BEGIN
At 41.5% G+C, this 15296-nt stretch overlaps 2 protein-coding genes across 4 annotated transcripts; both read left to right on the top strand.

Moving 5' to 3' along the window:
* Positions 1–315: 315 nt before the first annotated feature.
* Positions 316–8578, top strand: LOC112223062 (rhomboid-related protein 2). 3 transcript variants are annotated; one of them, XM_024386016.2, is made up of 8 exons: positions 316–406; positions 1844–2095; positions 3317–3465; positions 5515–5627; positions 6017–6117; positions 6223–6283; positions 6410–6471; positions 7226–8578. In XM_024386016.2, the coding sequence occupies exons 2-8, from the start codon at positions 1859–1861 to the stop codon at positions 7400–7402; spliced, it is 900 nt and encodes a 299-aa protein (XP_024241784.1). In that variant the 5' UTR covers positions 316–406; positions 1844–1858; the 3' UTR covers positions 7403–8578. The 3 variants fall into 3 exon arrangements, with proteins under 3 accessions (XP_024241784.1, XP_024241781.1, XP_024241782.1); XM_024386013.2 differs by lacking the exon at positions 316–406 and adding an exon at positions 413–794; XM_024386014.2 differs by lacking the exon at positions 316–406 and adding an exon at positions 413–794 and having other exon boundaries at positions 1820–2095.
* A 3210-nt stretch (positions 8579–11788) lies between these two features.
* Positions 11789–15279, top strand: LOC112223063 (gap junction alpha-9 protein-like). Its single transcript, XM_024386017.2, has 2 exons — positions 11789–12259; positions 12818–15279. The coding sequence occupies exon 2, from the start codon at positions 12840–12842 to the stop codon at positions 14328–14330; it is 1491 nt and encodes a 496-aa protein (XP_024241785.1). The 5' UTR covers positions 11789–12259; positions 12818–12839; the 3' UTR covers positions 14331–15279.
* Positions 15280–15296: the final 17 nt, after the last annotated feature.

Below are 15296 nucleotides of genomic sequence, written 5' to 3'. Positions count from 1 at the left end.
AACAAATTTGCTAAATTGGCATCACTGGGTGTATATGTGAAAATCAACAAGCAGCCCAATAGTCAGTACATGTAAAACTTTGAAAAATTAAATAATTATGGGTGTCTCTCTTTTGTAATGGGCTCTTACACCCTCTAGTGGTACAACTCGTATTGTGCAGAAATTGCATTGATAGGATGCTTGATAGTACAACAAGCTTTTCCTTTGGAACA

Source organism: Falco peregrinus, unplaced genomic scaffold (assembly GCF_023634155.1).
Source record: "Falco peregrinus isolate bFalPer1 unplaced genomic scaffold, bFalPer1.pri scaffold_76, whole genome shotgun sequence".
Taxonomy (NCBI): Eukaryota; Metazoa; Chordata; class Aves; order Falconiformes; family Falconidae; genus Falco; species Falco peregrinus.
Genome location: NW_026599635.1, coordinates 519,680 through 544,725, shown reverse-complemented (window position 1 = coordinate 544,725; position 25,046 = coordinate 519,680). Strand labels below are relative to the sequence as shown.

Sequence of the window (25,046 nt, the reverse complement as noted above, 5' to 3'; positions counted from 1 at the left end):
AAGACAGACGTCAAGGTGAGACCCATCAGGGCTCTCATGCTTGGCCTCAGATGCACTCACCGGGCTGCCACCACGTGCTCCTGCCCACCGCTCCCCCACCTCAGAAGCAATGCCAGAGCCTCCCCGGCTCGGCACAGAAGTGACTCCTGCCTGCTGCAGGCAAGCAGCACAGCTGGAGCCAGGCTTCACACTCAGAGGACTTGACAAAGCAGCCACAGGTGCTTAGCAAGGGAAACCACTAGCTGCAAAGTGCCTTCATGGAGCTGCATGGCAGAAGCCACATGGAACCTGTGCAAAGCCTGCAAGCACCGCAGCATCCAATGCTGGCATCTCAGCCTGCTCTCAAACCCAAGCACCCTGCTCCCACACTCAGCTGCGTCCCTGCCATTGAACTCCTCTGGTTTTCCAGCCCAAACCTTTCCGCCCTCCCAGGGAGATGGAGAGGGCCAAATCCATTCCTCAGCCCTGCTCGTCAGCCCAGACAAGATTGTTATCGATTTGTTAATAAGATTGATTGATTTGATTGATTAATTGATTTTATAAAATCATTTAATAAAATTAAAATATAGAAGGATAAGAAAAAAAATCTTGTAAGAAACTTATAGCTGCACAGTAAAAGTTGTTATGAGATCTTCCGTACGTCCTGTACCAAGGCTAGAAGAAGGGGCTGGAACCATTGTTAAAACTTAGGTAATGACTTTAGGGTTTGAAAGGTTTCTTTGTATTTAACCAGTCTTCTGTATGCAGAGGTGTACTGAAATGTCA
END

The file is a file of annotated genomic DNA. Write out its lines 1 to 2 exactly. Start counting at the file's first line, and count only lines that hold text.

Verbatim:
At 41.5% G+C, this 15296-nt stretch overlaps 2 protein-coding genes across 4 annotated transcripts; both read left to right on the top strand.

Moving 5' to 3' along the window: